Newton Falls rail project demands Jefferson, Lewis involvement

Rotten railroad ties lie along a rail line outside Natural Bridge, part of the line that would be repaired. Photo by Stephen Swofford, Watertown Daily Times.

Rotten railroad ties lie along a rail line outside Natural Bridge, part of the line that would be repaired. Photo by Stephen Swofford, Watertown Daily Times.

A St. Lawrence County project to rebuild the rail line between Newton Falls and Carthage requires the involvement of Jefferson and Lewis counties in order to proceed.

Under a settlement reached in 2012 between St. Lawrence County and the Mohawk, Adirondack and Northern Railroad Corp., it was agreed that any future work would require a uniform payment-in-lieu-of-taxes agreement among St. Lawrence, Jefferson and Lewis counties — the counties the rail line passes through.

Without the PILOT, the St. Lawrence County Industrial Development Agency won’t be able to utilize a $9.9 million grant awarded by the Empire State Development Corp. for rebuilding a 43-mile stretch between Carthage in Jefferson County and Newton Falls.

St. Lawrence IDA Chief Executive Officer Patrick J. Kelly said the uniform PILOT has to work differently than typical property tax abatement allowed under such agreements. He said the PILOT would instead be based on the performance of the railroad — the more rail cars that move back and forth on the line, the more the railroad has to pay in lieu of taxes, which would be spread out to taxing jurisdictions as revenue.

For construction, the ESD grant would only cover costs for replacing the railroad tracks. Any additional work that needs to be done, including the rehabilitation of railroad crossings, would require additional funding, Mr. Kelly said. He noted the county has been approved to receive a $234,000 grant from the Northern Border Commission to complete the crossing work on the St. Lawrence County side.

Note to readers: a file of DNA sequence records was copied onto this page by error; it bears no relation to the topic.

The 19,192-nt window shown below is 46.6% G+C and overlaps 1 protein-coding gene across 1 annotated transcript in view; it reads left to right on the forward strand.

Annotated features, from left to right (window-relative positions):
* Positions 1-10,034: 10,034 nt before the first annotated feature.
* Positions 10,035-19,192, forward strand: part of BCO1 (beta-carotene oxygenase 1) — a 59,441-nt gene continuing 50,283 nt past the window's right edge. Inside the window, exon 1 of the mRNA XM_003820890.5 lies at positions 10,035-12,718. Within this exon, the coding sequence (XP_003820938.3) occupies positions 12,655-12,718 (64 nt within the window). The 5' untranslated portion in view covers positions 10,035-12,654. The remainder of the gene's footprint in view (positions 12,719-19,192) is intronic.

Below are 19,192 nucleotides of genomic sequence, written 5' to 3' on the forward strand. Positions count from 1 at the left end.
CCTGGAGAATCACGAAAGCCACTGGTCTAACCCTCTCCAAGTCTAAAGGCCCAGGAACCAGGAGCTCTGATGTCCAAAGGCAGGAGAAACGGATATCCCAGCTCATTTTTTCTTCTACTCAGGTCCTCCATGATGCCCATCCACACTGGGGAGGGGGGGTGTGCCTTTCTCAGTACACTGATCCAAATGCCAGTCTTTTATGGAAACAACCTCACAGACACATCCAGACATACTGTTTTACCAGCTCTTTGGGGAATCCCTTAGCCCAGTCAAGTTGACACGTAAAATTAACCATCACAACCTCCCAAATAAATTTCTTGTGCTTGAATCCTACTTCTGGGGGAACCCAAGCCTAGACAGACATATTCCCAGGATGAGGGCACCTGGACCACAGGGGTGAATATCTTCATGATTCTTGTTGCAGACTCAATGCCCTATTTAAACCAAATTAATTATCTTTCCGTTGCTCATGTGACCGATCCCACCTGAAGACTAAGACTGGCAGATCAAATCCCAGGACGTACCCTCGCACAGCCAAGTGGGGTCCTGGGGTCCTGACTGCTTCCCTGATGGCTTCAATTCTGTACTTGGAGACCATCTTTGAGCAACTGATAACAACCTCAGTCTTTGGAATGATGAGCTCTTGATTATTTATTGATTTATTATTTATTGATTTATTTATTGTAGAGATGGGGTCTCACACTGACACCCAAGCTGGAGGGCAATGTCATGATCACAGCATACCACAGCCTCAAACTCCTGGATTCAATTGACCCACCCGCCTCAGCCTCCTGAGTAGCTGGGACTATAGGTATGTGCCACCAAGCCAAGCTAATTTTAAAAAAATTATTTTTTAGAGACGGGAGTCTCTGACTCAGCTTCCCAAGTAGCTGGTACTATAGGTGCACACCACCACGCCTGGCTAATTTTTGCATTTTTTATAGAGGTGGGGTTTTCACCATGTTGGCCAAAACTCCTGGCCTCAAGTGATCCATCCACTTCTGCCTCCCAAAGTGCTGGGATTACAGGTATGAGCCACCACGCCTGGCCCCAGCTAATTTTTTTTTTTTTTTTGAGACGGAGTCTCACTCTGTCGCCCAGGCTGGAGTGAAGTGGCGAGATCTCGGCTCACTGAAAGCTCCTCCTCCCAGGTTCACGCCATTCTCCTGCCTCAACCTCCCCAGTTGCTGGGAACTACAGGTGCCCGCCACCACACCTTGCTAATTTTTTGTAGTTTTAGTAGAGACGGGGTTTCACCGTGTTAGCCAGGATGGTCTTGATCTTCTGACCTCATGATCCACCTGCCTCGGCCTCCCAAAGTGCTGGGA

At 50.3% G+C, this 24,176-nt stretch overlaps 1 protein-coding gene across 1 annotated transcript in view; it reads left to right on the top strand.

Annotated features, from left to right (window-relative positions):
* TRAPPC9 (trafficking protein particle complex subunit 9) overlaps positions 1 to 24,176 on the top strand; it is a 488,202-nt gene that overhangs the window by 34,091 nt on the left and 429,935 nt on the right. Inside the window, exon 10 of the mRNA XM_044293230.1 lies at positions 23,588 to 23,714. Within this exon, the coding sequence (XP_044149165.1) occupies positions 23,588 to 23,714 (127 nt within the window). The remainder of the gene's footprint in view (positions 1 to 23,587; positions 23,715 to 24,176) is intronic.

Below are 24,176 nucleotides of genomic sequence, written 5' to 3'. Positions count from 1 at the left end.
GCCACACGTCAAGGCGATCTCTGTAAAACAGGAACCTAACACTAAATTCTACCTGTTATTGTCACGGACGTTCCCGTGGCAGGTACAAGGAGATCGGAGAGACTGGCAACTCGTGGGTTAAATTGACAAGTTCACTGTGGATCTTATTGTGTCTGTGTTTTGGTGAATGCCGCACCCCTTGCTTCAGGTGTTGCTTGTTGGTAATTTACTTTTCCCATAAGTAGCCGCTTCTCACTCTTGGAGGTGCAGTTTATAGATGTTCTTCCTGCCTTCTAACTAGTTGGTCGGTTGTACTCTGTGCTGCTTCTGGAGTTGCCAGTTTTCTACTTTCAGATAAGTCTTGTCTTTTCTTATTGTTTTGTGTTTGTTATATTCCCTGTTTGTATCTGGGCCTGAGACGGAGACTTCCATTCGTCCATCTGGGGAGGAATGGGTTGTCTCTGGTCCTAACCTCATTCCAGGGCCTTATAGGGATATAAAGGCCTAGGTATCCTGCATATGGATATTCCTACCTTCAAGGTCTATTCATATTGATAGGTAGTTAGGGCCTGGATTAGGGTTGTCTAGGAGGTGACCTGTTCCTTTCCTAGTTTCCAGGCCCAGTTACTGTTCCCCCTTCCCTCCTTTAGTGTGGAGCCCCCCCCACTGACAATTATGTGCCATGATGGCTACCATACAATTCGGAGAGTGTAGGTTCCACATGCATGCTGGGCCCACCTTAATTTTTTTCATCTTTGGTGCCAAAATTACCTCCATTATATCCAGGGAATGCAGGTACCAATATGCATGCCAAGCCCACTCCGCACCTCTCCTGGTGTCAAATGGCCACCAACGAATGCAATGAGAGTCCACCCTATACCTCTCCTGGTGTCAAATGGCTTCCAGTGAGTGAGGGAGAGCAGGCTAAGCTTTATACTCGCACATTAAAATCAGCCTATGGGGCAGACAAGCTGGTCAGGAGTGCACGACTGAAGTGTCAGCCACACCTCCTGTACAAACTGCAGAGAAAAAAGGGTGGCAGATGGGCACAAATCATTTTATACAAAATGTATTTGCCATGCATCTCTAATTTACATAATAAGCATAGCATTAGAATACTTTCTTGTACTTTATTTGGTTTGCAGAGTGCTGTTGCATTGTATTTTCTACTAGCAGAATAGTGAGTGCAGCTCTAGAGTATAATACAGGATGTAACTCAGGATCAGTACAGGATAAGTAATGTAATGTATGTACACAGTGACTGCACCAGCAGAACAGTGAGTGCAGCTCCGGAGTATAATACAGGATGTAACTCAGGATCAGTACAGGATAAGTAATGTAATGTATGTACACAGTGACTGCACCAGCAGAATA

Donald C. Alexander, CEO of the Jefferson County Local Development Corp., said railroad crossing work also needs to be done in Jefferson County, which will require additional grants separate from the one obtained by the St. Lawrence IDA.

He said the JCLDC is eyeing three crossings in the village of Carthage that need to be repaired when construction begins in St. Lawrence County.

But before work in Jefferson County can start, the JCLDC needs to have its PILOT approved. Mr. Alexander said the state Department of Transportation has approved the PILOT, and it is currently being vetted by other state agencies. When that is complete, the PILOT will need to be approved by taxing jurisdictions, which are Jefferson County, the town of Wilna, the village of Carthage and Carthage Central School District. Mr. Alexander said the school district already plans to approve the PILOT.

The Jefferson County PILOT, he said, has been in the works for a while, and with St. Lawrence County planning to begin construction this summer, the PILOT needs to be approved with haste.

“We are at a point where we have to get this done for St. Lawrence County so they can pick up on some of this development,” he said. “This has been ongoing for some time, and right now we’re at crunch time, and if we can pull this off, we need to work as quickly as we can.”

Lewis County Industrial Development Agency Executive Director Eric J. Virkler said his county is still negotiating its PILOT with the railroad company and that no crossing reconstruction is planned at this time.

Mr. Kelly has said that reopening the railroad, which ceased operations in the late 1990’s, could help redevelop the closed Jones & Laughlin Steel Co. plant in Star Lake and the former Newton Falls Paper Mill.

On the Jefferson County side, Mr. Alexander said the PILOT and subsequent crossing repairs would also be beneficial to local businesses that depend on rail, including Slack Chemical Company Inc., in Carthage.

“Ultimately, we all want to work together and get to a common ground where the rail line is operable and providing economic value,” Mr. Kelly said.

The Development Authority of the North Country will oversee project engineering. Rhinehart Railroad Construction Inc., a Maryland-based company, was awarded a $6.8 million contract in February to rebuild the line.

By Brian Molongoski, Watertown Daily Times